Little girls -- and especially little girls in a family like this, where I don't sense that the mother had a lot of control, there wasn't a lot of incentive for them to develop a sense of right and wrong and truth and dishonesty. Their motivation was they wanted to get away from Scott. And I think that started with Brittany. The suggestion comes in, Courtney's on board, then Alicia's on board, then her cousin, who -- and I think she's the one who at first said, no, I don't remember anything like that. And it's almost like, well, you know, holy cow, if he found Courtney attractive enough to fondle, I can hardly say that I wasn't that attractive, too.

There are various motivations. There is no way to know -- there's also no way to know for sure whether they have convinced themselves that they're telling the truth. But you can certainly present to a jury the reasons to understand how they might have gotten to a point where they're in court, telling things that are not truthful.

Scott Bellm
Bellm: Scott's had no contact with these girls, as far as you know, of any significance since --

Dodson: Since then, no. No.

Bellm: Okay. Are you aware of any proceeding -- conversation with Scott where he was asked to give up his parental rights by any of those girls after the fact?

Dodson: I don't think so. I'm not sure though.

Bellm: Do you know whether, in fact, they have been adopted by anyone?

Dodson: I don't know.

Bellm: If they have not, they have not undertaken to terminate Scott's parental rights in light of all these things, not taken any affirmative steps toward getting an adoption through -- with their stepfather with that theory or motive?

Dodson: I don't think so. They have got -- in effect, they have got what they want. Scott's out of their lives . . .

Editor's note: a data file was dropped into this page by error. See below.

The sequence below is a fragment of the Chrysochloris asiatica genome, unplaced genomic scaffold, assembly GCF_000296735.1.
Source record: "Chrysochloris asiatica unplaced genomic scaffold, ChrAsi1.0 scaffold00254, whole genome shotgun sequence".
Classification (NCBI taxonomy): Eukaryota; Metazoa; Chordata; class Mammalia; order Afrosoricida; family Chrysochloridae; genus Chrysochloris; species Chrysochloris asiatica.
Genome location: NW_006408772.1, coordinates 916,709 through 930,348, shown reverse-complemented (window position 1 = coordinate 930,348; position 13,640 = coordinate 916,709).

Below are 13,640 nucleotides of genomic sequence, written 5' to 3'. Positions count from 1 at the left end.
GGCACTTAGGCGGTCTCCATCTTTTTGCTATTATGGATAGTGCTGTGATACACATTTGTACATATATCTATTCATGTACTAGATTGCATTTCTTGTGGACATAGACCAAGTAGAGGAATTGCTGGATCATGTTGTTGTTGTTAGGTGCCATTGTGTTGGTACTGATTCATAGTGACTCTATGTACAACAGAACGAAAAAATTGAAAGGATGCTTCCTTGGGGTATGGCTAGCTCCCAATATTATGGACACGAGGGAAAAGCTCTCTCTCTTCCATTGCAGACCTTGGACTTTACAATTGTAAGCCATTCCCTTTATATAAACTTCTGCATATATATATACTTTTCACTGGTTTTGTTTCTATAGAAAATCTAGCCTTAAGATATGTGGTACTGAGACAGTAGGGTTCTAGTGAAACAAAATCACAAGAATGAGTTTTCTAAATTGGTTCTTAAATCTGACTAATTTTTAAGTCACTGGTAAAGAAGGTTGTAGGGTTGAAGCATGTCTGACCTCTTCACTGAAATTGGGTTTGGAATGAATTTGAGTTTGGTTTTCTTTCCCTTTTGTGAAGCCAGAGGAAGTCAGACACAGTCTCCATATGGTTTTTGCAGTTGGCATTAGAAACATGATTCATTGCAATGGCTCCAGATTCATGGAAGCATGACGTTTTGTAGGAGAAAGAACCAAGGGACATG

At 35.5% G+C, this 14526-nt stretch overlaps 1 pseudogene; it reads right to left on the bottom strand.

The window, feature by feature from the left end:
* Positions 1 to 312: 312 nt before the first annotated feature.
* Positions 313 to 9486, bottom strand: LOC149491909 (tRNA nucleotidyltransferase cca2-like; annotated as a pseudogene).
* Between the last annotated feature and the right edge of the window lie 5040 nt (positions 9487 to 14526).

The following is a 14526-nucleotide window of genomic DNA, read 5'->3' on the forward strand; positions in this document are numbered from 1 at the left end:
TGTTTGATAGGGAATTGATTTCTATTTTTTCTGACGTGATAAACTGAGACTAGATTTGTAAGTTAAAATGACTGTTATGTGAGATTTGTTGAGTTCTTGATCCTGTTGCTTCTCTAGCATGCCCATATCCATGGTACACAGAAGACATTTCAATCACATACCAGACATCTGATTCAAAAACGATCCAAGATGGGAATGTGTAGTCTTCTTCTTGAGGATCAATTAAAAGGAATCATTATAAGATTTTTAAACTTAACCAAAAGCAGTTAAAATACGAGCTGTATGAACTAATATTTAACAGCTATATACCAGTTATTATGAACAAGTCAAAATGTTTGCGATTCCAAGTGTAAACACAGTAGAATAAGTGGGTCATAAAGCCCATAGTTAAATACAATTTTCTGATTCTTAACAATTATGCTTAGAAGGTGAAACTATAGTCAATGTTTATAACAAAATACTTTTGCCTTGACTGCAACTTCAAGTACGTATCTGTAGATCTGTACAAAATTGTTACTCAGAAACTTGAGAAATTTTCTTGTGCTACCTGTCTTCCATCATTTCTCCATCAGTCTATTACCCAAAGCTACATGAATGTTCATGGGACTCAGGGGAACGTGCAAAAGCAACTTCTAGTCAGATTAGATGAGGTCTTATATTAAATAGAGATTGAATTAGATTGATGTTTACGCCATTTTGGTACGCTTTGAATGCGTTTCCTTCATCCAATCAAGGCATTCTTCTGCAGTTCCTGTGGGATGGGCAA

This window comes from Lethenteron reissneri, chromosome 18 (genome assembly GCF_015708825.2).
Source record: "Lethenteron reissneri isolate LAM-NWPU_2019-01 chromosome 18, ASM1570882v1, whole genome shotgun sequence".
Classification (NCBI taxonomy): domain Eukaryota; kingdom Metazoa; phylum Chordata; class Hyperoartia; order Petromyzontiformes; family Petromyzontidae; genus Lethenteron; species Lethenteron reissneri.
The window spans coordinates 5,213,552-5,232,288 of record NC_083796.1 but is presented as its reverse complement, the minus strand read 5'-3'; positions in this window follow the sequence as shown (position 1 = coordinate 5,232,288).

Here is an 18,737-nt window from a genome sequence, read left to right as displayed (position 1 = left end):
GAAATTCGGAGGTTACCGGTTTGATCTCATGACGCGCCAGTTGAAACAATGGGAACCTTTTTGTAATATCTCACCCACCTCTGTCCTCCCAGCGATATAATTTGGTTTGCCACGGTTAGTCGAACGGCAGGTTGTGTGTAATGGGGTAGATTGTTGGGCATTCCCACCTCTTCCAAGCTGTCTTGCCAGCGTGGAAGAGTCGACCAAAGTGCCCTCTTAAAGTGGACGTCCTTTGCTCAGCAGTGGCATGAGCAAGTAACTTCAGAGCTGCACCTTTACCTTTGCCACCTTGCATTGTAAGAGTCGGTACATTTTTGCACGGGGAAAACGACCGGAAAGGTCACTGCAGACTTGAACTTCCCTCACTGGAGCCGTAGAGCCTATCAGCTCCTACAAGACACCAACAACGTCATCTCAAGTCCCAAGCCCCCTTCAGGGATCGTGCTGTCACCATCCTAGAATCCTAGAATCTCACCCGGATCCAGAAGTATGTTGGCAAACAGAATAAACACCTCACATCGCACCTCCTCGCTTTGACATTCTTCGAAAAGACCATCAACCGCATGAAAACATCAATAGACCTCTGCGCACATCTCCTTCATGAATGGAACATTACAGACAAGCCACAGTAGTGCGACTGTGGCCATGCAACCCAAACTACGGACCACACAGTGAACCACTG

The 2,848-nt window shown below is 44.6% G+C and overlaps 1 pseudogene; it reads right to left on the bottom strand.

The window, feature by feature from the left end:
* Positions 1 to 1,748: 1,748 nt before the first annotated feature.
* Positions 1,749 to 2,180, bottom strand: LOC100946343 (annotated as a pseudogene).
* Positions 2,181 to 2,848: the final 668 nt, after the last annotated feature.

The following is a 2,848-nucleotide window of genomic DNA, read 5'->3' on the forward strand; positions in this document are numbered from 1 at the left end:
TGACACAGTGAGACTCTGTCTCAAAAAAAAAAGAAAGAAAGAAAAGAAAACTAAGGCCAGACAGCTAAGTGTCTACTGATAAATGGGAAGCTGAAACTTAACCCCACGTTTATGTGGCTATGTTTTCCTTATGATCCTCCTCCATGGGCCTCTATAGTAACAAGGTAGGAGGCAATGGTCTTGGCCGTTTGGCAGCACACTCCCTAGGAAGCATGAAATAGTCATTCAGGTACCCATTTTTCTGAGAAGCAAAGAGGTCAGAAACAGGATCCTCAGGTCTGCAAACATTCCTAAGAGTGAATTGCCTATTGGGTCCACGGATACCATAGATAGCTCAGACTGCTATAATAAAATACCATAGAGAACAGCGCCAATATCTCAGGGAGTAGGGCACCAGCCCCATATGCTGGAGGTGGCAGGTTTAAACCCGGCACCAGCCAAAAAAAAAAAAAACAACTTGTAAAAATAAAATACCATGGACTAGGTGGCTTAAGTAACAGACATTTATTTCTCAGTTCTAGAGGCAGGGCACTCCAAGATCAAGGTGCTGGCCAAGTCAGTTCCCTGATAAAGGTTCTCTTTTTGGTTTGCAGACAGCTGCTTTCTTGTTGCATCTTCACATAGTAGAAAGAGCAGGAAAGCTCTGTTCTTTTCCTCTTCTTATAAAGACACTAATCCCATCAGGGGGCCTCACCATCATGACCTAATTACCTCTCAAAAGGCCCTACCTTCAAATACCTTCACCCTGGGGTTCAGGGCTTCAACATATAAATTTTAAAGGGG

Bellm: . . . have you done any additional work, whether it be notes or what have you, where you have memorialized any of your opinions or thoughts, just for the civil case?

Dodson: No. I have, and this is an ongoing thing -- I mean, I speak with Scott every now and then, because his family still gets told that they can't have their kids in Scott's presence because of these allegations.

David Shuler
Family Services people don't tend to take acquittals or dismissals of felony charges, they just -- they continue to try to constrain Scott's family in terms of what they can or can't do with Scott around the kids. And I have -- but I don't take notes. I just take a phone call every now and then. . . .

Bellm: But those aren't really issues for Scott, as much as his parents?

Dodson: Oh, they're big issues for Scott. He's told that he can't be around the house when his nieces or nephews are around and so on and so forth. Yeah, it's a huge issue for him. It weighs on him terribly. I can tell when I talk to him.


(To be continued)


Previously in the series:


* Court finds Missouri lawyer David Shuler provided ineffective assistance of counsel (11/13/18)

* Missouri attorney David Shuler took no action at trial . . . (11/27/18)

* David Shuler, unable to react to false testimony that Scott J. Wells had scars on his penis . . . (12/4/18)

* Expert testifies that Missouri lawyer David Shuler did not believe in his own client . . . (12/10/18)

* Record suggests Scott J. Wells faced charges because his ex wife wanted her new husband to adopt girls . . . (1/3/19)
















8 comments:

Anonymous said...

Your brother should have never taken this case.

legalschnauzer said...

@7:28 --

That's the No. 1 takeaway in this story. Dodson says that in his deposition testimony, and I will be reporting on that down the line.

Anonymous said...

David Shuler should stick to drawing up wills and rental agreements, that kind of stuff.

Anonymous said...

Did your brother actually charge for his services on this case?

legalschnauzer said...

@839 --

Yep. $17,000, according to the Wells family.

Anonymous said...

Pretty interesting to read the back and forth when one lawyer is deposing another.

legalschnauzer said...

@2:22 --

Agreed, you don't see this very often. In my experience, legal malpractice cases don't usually get this far. In Alabama, many of the get tossed for statute of limitations reasons.

Anonymous said...

If you can't impeach a shaky witness, maybe you shouldn't be practicing law.